"Over each day we've been in the field I've felt a lot more comfortable," George said. "That first day was a bit of a nervous start, today there was a little bit more swing in the air, it made me feel more a part of the game. The crowd was something I've never experienced before, to be out there when Sachin brought up his 14,000th Test run was an unbelievable experience. To have all those screaming Indian fans going nuts for Sachin was quite deafening out in the middle, something I will always remember."
The crowd will also remember him, not only for his dismissal of their icon, but for two bizarre bouncers that travelled down the pitch slower than a Bangalore traffic jam. Tendulkar looked to avoid and then tapped the first gently, smiling in surprise, while Indian captain MS Dhoni firstly went to leave, then wildly swung at the second unsuccessfully.
Australia's captain Ricky Ponting said George's commitment off the field helped his drive on it. "He is a lot more settled than some of the younger blokes, I guess it probably does help to a certain degree, I know the day I got married things changed as well," Ponting said. "It certainly can help to have your life away from cricket in good order."
The last time England visited Australia, George watched the great escape of 2006 on the Adelaide Oval hill. Although he will likely remain behind Mitchell Johnson, Ben Hilfenhaus and Doug Bollinger when the Ashes series begins next month, George is now vying for a spot in the XI and, already, his résumé contains the World's Most Wanted. It fits nicely under the other three words.
Arsenal defender Kieran Gibbs posts bizarre video of his Miami holiday being invaded by an iguana
British Grand Prix 2015: What time does it start, where can I watch it and are tickets still available?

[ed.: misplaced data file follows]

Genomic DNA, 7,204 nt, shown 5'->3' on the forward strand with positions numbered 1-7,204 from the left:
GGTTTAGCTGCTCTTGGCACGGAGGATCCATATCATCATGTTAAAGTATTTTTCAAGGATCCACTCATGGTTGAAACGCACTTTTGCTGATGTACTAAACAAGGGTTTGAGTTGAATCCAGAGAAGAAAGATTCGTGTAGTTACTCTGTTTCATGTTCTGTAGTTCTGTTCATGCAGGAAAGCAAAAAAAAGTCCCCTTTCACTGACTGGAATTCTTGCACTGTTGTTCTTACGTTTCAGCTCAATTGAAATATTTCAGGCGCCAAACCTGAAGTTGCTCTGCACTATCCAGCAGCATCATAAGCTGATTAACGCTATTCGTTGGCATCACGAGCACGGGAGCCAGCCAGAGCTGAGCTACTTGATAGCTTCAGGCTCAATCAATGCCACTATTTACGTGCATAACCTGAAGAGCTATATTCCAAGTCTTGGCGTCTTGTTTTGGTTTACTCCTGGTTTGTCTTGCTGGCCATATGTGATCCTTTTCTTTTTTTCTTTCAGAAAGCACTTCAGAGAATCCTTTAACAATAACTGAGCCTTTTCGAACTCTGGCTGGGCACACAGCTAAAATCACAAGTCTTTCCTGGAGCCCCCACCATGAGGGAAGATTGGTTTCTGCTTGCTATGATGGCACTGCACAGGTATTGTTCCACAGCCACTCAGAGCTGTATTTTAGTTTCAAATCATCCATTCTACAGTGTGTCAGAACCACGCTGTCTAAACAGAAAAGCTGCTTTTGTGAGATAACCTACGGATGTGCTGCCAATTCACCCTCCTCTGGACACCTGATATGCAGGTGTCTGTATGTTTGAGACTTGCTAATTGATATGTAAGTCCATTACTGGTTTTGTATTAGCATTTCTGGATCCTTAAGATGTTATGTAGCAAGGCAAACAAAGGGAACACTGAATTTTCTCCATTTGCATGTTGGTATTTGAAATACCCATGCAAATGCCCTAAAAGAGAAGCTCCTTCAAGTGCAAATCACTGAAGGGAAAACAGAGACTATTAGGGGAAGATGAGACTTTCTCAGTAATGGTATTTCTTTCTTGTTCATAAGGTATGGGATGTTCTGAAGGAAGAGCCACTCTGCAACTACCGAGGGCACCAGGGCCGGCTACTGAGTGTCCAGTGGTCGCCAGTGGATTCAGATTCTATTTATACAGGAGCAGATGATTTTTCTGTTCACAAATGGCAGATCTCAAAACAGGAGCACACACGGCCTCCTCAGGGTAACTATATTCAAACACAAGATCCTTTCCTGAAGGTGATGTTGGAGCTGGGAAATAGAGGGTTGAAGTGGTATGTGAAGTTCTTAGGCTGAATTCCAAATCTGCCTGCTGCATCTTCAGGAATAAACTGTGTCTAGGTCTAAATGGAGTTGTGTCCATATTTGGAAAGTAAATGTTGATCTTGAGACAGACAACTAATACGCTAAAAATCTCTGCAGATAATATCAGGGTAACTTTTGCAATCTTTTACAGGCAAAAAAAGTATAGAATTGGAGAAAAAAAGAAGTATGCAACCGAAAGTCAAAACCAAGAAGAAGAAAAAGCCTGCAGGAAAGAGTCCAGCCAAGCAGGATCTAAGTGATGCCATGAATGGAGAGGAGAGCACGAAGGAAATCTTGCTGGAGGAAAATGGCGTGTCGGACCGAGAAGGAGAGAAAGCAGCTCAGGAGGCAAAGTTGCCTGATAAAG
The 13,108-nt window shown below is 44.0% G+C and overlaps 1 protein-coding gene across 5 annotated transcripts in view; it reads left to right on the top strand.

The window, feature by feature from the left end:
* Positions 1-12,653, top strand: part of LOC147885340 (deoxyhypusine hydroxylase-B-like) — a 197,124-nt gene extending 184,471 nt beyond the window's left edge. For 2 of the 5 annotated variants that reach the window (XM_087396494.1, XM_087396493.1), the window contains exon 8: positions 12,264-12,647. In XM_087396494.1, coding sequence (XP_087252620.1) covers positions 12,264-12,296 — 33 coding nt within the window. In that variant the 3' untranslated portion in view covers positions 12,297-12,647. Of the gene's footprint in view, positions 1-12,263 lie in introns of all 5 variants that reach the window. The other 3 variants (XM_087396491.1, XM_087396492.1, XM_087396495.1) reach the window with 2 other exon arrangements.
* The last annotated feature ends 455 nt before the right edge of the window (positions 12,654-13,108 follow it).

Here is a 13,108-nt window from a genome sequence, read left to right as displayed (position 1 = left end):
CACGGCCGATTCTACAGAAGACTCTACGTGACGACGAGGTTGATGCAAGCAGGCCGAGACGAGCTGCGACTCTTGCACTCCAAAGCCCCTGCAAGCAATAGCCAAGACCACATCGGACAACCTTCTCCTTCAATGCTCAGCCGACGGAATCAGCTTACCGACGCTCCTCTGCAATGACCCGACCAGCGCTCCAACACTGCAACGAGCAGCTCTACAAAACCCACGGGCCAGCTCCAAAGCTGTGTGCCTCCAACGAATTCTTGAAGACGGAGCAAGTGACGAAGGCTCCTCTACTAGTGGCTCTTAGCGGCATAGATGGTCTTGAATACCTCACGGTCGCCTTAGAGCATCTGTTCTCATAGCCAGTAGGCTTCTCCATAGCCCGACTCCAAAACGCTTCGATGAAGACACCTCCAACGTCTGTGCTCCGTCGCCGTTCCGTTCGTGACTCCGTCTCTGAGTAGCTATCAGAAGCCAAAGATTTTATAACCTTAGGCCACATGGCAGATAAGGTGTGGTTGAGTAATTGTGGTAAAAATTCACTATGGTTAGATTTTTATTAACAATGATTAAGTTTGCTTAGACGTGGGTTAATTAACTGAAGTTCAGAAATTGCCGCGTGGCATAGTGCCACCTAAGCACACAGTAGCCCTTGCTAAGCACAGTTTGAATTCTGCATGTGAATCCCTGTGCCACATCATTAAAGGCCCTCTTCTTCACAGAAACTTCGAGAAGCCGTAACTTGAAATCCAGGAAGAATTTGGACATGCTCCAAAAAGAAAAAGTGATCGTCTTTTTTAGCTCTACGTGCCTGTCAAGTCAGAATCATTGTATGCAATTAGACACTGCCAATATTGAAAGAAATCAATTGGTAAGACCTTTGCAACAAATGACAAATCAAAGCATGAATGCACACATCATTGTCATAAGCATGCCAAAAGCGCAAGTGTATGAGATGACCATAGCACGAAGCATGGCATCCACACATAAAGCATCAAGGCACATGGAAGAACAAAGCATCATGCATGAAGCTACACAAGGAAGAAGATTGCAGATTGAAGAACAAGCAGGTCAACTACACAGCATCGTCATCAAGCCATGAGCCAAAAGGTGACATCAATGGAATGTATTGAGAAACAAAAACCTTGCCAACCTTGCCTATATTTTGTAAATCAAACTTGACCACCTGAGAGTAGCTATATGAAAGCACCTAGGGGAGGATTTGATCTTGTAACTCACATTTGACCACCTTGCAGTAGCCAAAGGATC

Women's World Cup 2015: England secure third place as they beat Germany in extra time with penalty by Fara Williams
Why is it that there’s no women’s team at Manchester United? - Michael Calvin
Chelsea transfer news: Diego Costa wants a reunion with £25m Manchester United target Arda Turan... because he loves his kebabs
- 1 BBC told new political editor must be 'impartial' with Nick Robinson reportedly stepping down
- 2 Number of young homeless people in Britain is 'more than three times the official figures'
- 3 The map showing the most dangerous tourist destinations in Europe, according to the Foreign Office
- 4 The biggest first date turnoff has been revealed
- 5 German man found living with 300 rats in tiny apartment
More Britons believe that multiculturalism makes the country worse - not better, says poll
Nathan Collier: Montana man inspired by same-sex marriage ruling requests right to wed two wives
Greece crisis: IMF was pushed around by Angela Merkel and Nicholas Sarkozy – and now it is being humiliated
'I wish the BBC would stop calling it Islamic State' – David Cameron unleashes frustration at broadcaster
Forget little green men – aliens will look like humans, says Cambridge University evolution expert
Girl, 7, stares down hate preacher at Ohio festival with pro-LGBT rainbow flag gesture